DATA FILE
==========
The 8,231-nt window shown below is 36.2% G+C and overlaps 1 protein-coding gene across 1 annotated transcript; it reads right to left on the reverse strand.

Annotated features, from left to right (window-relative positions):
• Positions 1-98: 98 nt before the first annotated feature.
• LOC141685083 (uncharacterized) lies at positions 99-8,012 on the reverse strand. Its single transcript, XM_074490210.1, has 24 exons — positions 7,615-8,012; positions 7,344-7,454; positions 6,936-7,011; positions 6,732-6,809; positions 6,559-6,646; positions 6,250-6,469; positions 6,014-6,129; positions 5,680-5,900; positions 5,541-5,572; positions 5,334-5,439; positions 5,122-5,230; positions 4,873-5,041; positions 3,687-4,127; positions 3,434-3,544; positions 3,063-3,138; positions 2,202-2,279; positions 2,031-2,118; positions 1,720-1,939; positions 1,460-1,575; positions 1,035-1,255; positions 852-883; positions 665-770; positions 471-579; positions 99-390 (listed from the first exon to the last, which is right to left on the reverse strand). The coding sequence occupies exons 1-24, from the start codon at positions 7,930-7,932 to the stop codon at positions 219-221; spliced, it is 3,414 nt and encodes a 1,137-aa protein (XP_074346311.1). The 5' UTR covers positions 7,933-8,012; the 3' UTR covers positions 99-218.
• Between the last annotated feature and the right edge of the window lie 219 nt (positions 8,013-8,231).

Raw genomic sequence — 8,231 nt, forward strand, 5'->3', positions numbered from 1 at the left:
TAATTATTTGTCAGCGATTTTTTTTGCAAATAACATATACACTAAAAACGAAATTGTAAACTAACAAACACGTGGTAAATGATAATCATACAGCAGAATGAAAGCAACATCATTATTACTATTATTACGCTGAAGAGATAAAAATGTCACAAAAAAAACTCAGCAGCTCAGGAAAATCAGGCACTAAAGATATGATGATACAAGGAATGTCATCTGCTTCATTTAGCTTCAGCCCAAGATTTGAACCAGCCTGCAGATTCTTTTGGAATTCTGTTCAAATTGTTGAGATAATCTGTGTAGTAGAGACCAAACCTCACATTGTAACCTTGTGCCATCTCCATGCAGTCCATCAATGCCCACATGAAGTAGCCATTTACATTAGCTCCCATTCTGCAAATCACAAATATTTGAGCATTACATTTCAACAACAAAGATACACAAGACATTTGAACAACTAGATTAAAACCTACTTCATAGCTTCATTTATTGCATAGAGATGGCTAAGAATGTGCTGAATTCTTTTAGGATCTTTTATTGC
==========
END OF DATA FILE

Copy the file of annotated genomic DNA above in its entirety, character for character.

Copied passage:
The 8,231-nt window shown below is 36.2% G+C and overlaps 1 protein-coding gene across 1 annotated transcript; it reads right to left on the reverse strand.

Annotated features, from left to right (window-relative positions):
• Positions 1-98: 98 nt before the first annotated feature.
• LOC141685083 (uncharacterized) lies at positions 99-8,012 on the reverse strand. Its single transcript, XM_074490210.1, has 24 exons — positions 7,615-8,012; positions 7,344-7,454; positions 6,936-7,011; positions 6,732-6,809; positions 6,559-6,646; positions 6,250-6,469; positions 6,014-6,129; positions 5,680-5,900; positions 5,541-5,572; positions 5,334-5,439; positions 5,122-5,230; positions 4,873-5,041; positions 3,687-4,127; positions 3,434-3,544; positions 3,063-3,138; positions 2,202-2,279; positions 2,031-2,118; positions 1,720-1,939; positions 1,460-1,575; positions 1,035-1,255; positions 852-883; positions 665-770; positions 471-579; positions 99-390 (listed from the first exon to the last, which is right to left on the reverse strand). The coding sequence occupies exons 1-24, from the start codon at positions 7,930-7,932 to the stop codon at positions 219-221; spliced, it is 3,414 nt and encodes a 1,137-aa protein (XP_074346311.1). The 5' UTR covers positions 7,933-8,012; the 3' UTR covers positions 99-218.
• Between the last annotated feature and the right edge of the window lie 219 nt (positions 8,013-8,231).

Raw genomic sequence — 8,231 nt, forward strand, 5'->3', positions numbered from 1 at the left:
TAATTATTTGTCAGCGATTTTTTTTGCAAATAACATATACACTAAAAACGAAATTGTAAACTAACAAACACGTGGTAAATGATAATCATACAGCAGAATGAAAGCAACATCATTATTACTATTATTACGCTGAAGAGATAAAAATGTCACAAAAAAAACTCAGCAGCTCAGGAAAATCAGGCACTAAAGATATGATGATACAAGGAATGTCATCTGCTTCATTTAGCTTCAGCCCAAGATTTGAACCAGCCTGCAGATTCTTTTGGAATTCTGTTCAAATTGTTGAGATAATCTGTGTAGTAGAGACCAAACCTCACATTGTAACCTTGTGCCATCTCCATGCAGTCCATCAATGCCCACATGAAGTAGCCATTTACATTAGCTCCCATTCTGCAAATCACAAATATTTGAGCATTACATTTCAACAACAAAGATACACAAGACATTTGAACAACTAGATTAAAACCTACTTCATAGCTTCATTTATTGCATAGAGATGGCTAAGAATGTGCTGAATTCTTTTAGGATCTTTTATTGC